Out Now: Hard-Boiled Witch 5 – Impractical Magic


Out at last, the latest Hecate Sidlaw adventure. Click the image or here to pick up your copy (adjust to your region). As always if you want to order direct, buy me a cuppa (button to the right) and get a PDF as a gift.

Hecate Sidlaw would rather wrestle with her mugwort and nettle tea recipe than battle with a faceless corporation, but somehow she and her familiar Henry always get drawn into magical shenanigans around town. This time there’s something strange going on in the local farming community — do the crop failures have anything to do with the ritual revival of the old Dundee city arch?

Enter the dark streets and weird magic of HARD-BOILED WITCH and your life will never be quite the same.

This 33-page ebook single is the fifth in the series from the author of WHITE RABBIT, UNQUIET DREAMS, DREAM BOOK, OWL STRETCHING, and the CHASTITY FLAME thriller series.

“Laity has been proving for quite some time now that her noir prose ranks right up there with the likes of Meg Abbott, Dorothy B. Hughes, and Sara Paretsky.”
~ Vincent Zandri

On the Road Again

It’s Easter so the pop culture scholars gather at PCA: this year it’s in Indianapolis so my big plan is to finally see the Vonnegut Library. I’m rooming with gal pal Miss Wendy and we’ve already caught up with some friends the first night. Busy busy, busy, as Bokononists say.

Spreading the word of my wandering women as I go, of course! I’m giving a paper on Elisabeth Sanxay Holding’s The Blank Wall and the 2001 adaptation The Deep End.

FFB: The Driver’s Seat – Muriel Spark

Was she asking for it?
Was she asking nice?
If she was asking for it,
Did she ask you twice?
Hole – Asking For It

2018-01-07 15.32.47It seems redundant to call this a lean novel from Spark — her novels are singularly lean. I always feel as if they have been sanded fine. I’ve been on a kick since the winter break before and after seeing The International Style of Muriel Spark exhibit with Miss Wendy at the National Library in Edinburgh, which I highly recommend you see. I loved it in the nosy way writers always want to peek at the process of others, but also damn, the woman had style — and chops. I feel like I need to cut my own prose to the bone like her or I’m just dithering too much. But you can’t miss anything: you have to absorb every clue. The thing is you don’t always realise what is a clue. You have to become hyper-vigilant and note everything which leads to a kind of madness rather like the heroine of this book.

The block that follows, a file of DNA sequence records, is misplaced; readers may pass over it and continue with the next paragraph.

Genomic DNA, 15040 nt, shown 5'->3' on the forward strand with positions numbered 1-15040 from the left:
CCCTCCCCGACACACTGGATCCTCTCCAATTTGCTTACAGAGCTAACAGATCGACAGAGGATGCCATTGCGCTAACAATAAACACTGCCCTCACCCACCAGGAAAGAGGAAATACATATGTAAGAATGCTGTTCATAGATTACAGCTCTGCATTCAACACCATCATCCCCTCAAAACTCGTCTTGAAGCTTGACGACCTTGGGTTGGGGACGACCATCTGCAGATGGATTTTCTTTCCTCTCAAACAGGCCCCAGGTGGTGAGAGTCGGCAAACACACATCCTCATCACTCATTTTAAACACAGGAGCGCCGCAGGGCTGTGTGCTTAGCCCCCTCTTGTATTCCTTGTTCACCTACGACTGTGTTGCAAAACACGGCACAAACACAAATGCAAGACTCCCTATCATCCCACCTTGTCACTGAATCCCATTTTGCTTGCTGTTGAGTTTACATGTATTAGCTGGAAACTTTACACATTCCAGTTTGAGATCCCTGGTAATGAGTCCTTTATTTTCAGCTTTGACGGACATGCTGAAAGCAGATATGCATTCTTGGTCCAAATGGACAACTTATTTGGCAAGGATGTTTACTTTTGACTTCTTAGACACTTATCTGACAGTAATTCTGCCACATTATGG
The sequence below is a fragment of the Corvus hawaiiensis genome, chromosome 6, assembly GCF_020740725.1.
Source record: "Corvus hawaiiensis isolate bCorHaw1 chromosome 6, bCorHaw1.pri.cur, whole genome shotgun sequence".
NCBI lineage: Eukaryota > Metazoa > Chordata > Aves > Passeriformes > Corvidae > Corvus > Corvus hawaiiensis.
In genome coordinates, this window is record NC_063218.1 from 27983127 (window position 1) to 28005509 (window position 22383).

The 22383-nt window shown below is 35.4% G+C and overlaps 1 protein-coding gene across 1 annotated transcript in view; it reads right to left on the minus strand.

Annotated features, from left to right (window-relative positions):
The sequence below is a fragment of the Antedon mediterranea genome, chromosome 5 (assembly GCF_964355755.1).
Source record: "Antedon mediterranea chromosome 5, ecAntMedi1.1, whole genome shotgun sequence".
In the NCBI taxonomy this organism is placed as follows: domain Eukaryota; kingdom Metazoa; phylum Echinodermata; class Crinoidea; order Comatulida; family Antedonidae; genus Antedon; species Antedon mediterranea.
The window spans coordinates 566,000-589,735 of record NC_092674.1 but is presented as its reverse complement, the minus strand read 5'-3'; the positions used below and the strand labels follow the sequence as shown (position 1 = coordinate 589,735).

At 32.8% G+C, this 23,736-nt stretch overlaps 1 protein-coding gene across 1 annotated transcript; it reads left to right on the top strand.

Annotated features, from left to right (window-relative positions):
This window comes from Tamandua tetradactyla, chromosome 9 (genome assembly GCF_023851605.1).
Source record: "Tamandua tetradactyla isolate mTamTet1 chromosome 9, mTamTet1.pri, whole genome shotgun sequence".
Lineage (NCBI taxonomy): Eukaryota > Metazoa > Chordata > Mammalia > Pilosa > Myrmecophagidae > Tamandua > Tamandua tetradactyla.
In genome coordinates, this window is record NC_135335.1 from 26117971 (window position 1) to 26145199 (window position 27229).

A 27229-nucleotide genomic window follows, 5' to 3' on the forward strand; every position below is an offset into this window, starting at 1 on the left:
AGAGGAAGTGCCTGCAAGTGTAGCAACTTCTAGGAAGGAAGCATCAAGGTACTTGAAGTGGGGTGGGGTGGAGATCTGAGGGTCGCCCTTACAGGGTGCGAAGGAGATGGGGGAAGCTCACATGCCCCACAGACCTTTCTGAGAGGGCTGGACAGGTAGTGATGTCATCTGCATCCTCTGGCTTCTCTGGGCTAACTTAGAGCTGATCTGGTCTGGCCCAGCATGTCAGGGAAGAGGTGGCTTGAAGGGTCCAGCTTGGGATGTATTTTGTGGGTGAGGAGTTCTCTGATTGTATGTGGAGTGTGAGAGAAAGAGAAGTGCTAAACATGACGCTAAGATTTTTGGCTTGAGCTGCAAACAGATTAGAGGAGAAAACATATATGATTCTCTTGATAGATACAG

coverThe Driver’s Seat is a great example of this. There is not one word in excess. This is a crazy book, off-putting to many I’m sure (I looked at some of the contemporary reviews) but both brilliant and searingly insightful. The blurb on the back (and what a marvelous cover, Penguin) from David Lodge calls it not only a ‘tour de force’ but ‘a crime story turned inside out’ which is a great description. Within the first few pages, you know that Lise is going to die. With mordant zeal, the narrator points out the clues that will be put together at the end of the investigation.

Many of them will puzzle the police forces. They’re both vivid and seemingly inexplicable. Like the clothing captured well in this cover: ‘the necessary dress’ as she calls it. the colours are so garish the porter of her building laughs at her.

She says, ‘Are you going to join a circus? Then again she throws back her head, looking down through half-closed lids at Lise’s clothes, and gives out the high, hacking cough-like ancestral laughter of the streets, holding her breasts in her hands to spare them the shake-up. Lise says with quiet dignity, ‘You are insolent.’

How marvelous is that? This whole world is at a slant, Lise’s particular slant, from her model of efficiency modular flat to the sudden and violent reaction to being informed that the dress she’s trying on is ‘stain resistant’ (‘I won’t be insulted!’). The alternation between helpless laughing and crying quickly leads to the deduction that the ‘months of illness’ that punctuate her sixteen years at the same job are definitely related to her mental health.

Now, here’s where it might get a little spoilery if you don’t want to know more about it than the fact that she’s doomed. She heads off on her holiday telling people she’s meeting a boy-friend though she doesn’t seem to know who and constantly lies about what she has done and plans to do. Even the narrator draws back at times, shying away from true omniscience at the most interesting junctures yet with chilling suggestions that have to be carefully sifted.